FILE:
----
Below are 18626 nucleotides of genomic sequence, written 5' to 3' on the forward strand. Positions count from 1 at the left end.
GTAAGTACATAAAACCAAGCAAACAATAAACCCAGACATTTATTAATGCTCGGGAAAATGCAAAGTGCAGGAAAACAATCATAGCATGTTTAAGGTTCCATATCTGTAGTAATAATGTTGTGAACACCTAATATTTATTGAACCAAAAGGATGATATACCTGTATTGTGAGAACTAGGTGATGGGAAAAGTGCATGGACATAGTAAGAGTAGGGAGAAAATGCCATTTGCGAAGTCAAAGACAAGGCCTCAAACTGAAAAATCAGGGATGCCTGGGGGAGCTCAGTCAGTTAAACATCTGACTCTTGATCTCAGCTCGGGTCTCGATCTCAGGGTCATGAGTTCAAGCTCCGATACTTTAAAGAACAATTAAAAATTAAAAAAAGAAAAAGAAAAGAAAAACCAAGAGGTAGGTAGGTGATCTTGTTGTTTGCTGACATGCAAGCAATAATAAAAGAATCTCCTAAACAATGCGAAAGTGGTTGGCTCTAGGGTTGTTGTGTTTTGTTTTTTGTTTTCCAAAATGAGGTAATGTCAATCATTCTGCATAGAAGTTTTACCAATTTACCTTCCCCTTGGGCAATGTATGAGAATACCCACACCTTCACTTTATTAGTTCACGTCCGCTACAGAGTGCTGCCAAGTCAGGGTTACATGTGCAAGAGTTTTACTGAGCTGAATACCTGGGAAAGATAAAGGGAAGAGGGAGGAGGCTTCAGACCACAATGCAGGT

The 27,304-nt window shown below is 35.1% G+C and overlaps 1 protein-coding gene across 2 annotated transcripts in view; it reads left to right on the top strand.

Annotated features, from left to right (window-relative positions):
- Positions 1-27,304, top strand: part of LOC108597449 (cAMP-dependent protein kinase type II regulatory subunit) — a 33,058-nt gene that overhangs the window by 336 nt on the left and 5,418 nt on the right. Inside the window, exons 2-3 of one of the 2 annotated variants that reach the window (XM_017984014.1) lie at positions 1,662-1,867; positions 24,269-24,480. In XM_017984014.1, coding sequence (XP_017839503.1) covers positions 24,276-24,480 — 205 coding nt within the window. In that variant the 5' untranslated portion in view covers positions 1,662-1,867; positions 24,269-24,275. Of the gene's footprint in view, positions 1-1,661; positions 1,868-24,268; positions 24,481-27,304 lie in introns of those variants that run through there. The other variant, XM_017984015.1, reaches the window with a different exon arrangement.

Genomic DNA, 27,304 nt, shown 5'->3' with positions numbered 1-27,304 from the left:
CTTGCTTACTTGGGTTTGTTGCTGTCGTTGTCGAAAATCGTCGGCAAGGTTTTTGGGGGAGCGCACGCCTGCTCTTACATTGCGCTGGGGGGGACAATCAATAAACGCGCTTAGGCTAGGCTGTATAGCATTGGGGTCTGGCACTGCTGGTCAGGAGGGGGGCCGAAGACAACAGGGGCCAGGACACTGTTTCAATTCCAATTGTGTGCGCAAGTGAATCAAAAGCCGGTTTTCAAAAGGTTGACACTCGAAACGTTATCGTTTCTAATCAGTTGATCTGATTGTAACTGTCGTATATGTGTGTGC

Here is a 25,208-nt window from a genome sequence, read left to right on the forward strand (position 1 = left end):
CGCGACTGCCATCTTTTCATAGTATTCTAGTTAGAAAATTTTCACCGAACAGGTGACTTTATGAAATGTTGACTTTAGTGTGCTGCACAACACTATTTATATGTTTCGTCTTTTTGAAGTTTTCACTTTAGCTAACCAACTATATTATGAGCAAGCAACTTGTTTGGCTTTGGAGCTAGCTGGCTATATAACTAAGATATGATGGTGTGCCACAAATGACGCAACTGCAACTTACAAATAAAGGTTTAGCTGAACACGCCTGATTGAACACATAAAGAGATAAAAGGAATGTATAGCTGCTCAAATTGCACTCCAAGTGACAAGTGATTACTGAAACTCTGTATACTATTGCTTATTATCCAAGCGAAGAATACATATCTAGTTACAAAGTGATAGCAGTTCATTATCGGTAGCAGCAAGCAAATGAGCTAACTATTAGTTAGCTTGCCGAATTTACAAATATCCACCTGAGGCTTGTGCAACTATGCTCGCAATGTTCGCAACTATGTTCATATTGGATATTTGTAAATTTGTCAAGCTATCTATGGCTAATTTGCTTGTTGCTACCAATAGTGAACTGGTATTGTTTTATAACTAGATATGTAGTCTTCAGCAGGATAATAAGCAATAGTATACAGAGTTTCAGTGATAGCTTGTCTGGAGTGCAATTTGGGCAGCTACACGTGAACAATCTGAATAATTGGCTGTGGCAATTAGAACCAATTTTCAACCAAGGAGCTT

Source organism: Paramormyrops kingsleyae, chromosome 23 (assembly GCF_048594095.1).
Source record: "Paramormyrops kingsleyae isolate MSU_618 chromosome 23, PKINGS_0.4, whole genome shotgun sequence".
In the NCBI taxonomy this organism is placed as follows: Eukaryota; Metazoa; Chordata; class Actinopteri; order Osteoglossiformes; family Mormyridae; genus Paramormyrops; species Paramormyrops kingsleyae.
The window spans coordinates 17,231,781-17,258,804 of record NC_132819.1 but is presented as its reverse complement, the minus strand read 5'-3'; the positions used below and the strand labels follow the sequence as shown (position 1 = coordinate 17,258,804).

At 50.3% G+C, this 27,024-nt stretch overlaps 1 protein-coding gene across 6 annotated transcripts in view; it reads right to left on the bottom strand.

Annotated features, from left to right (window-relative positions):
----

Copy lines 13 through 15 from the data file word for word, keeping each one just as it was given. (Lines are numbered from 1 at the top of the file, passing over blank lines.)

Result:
The window spans coordinates 17,231,781-17,258,804 of record NC_132819.1 but is presented as its reverse complement, the minus strand read 5'-3'; the positions used below and the strand labels follow the sequence as shown (position 1 = coordinate 17,258,804).

At 50.3% G+C, this 27,024-nt stretch overlaps 1 protein-coding gene across 6 annotated transcripts in view; it reads right to left on the bottom strand.

Annotated features, from left to right (window-relative positions):